A PATH fund would provide both the short-term stimulus effects that come from increased home buying, and the long-term stabilization of neighborhoods and families that shared equity has already demonstrated.
Even without this special credit, the subsidy (in terms of lost tax revenues) to one higherincome family of the tax savings resulting from the mortgage interest deduction on a $500,000 loan exceeds $200,000 over the life of a 30-year mortgage. The barrier, then, is not a lack of budget resources currently available for subsidizing home ownership. But current subsidies are neither targeted to make the greatest difference in aiding families who could be owners but need some help, nor crafted to steward public investment for the longest possible public benefit.
The answer: Allocating even a small portion of current ownership subsidies to a Promote Affordability To Homeownership, or PATH, trust fund could easily finance a national shared equity homeownership program at a meaningful scale within a reasonable time frame.
Moreover, a PATH fund would provide both the short-term stimulus effects that come from increased home buying, and the long-term stabilization of neighborhoods and families that shared equity has already demonstrated. PATH assistance for working families who are otherwise qualified owners could stimulate the economy as effectively as a broad tax credit, but at a much lower cost. At an average public investment of $25,000 per home, bringing roughly 200,000 new homebuyers into the market would cost $5 billion.
A PATH fund of this magnitude structured as a shared equity investment rather than as a grant (like the home buying tax credit) could be expected to benefit families beyond the initial buyers. Experience shows that many of the lower-income and minority families who initially purchase a shared equity home later move up the housing ladder into the general market, making way for the next family in need. Consequently, a one-time investment of $5 billion could make homeownership possible for between 600,000 and 1.5 million families over a 30-year period, based on typical rates of turnover, and depending upon size of initial subsidy.
Moreover, all (or nearly all) of these families would likely be families that would otherwise not have been able to purchase a home. The PATH program would target this assistance to buyers who are otherwise priced out of homeownership. Working with state housing agencies, the PATH fund would allow price and income limits that were responsive to regional markets rather than setting a single national limit. And importantly, because the shared equity feature requires the homeowner to give up a potential portion of future home appreciation, buyers who do not need help would have an economic incentive not to participate in such a program. This self-selecting feature would tend to tailor the program to those working families who see the best fit to their own circumstances. For buyers who lacked the assets to afford ownership otherwise, this public investment would make ownership attainable for the first time.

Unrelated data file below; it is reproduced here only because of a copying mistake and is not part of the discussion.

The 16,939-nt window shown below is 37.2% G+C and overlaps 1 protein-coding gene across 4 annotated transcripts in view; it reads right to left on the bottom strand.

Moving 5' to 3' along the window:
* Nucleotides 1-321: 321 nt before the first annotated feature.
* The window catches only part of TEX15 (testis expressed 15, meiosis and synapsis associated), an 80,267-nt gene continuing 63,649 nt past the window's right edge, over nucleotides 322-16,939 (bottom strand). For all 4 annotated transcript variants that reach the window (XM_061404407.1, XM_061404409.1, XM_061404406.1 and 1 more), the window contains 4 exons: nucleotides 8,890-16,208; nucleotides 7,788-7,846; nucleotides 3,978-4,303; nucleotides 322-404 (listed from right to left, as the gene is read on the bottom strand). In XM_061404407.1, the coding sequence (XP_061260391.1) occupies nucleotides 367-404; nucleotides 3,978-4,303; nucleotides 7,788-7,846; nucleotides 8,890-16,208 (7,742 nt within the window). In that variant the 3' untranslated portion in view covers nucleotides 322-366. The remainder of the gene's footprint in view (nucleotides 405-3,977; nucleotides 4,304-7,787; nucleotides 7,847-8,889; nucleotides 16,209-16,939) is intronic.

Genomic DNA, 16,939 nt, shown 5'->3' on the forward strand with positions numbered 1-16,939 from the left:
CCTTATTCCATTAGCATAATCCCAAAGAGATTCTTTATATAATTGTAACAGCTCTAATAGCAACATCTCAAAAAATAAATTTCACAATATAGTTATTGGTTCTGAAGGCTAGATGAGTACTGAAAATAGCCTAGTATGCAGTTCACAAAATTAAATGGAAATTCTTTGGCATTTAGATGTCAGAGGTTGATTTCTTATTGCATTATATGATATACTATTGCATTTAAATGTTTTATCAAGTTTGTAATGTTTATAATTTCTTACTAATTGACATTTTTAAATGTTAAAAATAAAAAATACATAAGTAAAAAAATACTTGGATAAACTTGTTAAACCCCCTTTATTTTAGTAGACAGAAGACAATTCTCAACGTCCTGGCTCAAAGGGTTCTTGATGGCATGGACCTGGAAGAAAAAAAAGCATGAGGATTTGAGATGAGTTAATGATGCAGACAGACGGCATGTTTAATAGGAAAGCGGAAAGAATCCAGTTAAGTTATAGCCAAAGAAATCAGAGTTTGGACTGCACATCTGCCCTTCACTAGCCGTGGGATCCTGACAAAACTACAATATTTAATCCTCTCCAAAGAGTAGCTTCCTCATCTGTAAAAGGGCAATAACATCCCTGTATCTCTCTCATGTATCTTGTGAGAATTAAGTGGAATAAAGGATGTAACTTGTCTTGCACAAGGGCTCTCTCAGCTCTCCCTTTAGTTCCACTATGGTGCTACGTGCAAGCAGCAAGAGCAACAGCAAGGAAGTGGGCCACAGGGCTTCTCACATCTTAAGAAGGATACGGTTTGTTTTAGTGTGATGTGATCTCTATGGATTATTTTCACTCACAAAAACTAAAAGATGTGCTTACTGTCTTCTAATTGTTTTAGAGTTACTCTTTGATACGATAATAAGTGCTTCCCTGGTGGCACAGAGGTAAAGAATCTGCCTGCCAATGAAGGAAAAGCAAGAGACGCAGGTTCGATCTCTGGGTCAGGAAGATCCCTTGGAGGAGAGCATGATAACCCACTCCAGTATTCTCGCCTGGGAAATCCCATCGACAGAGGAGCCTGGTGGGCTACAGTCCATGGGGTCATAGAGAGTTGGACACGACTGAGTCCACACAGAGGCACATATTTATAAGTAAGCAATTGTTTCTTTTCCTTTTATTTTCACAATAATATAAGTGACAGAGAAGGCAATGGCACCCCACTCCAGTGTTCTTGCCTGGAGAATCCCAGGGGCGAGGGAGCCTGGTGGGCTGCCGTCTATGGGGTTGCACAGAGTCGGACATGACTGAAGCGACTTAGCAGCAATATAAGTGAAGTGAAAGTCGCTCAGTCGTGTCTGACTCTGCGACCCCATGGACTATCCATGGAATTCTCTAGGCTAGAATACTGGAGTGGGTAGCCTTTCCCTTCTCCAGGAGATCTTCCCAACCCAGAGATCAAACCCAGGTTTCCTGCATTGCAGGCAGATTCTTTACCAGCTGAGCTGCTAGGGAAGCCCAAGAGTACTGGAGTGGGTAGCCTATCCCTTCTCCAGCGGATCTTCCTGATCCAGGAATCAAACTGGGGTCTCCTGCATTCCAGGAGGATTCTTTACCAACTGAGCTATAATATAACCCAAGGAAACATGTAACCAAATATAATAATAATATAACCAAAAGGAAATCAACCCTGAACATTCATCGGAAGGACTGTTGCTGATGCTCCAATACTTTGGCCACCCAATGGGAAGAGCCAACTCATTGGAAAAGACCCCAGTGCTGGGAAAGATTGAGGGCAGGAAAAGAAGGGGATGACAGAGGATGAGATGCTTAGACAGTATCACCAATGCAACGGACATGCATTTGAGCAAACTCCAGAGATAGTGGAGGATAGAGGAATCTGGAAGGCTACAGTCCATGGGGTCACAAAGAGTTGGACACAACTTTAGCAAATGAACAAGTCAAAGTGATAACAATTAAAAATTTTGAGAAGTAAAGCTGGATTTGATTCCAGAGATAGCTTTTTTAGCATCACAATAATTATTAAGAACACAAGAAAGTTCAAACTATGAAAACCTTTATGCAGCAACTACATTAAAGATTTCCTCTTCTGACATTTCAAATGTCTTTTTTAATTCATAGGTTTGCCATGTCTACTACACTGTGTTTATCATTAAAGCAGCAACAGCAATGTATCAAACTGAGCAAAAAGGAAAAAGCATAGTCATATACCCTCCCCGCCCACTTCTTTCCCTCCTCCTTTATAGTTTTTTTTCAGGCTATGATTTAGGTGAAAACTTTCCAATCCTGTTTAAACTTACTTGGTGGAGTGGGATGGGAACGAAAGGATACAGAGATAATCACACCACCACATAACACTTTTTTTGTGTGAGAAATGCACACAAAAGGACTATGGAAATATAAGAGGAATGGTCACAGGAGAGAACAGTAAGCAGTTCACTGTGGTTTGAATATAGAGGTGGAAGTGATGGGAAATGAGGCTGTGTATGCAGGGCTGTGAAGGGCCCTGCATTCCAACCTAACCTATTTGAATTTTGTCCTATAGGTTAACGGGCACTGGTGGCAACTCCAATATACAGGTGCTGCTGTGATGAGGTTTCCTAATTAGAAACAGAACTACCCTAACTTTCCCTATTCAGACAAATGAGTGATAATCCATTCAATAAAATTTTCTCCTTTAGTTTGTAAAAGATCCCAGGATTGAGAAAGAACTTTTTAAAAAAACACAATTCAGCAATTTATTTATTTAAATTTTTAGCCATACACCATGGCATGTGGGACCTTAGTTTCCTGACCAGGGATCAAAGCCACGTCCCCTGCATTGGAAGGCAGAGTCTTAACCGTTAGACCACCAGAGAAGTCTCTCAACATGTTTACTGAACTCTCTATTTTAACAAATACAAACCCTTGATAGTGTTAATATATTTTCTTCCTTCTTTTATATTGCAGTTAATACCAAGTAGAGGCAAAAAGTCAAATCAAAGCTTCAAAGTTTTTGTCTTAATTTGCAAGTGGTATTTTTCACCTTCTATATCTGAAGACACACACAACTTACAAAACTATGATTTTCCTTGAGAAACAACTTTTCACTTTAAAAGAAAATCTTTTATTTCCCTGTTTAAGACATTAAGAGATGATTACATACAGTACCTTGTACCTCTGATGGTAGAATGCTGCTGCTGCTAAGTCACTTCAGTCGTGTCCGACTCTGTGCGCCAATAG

In short, shared equity purchase assistance is more carefully directed to where it is needed initially, and creates a long-term housing opportunity for multiple families. Overall, this is a far more efficient approach than what we do today. The pages that follow go into further detail on why the wealth side of the homeownership hurdle is the critical one to overcome, and how our shared equity proposal would work in practice. Examples from around the country will illustrate where programs such as these are working today—and working well. Policymakers therefore will find a path to continue to offer the opportunity of homeownership to every American who can afford to take that first step into their first home, while creating opportunities for the next generation of homeowners to follow in their footsteps.
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Event: A New Way Forward
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David M. Abromowitz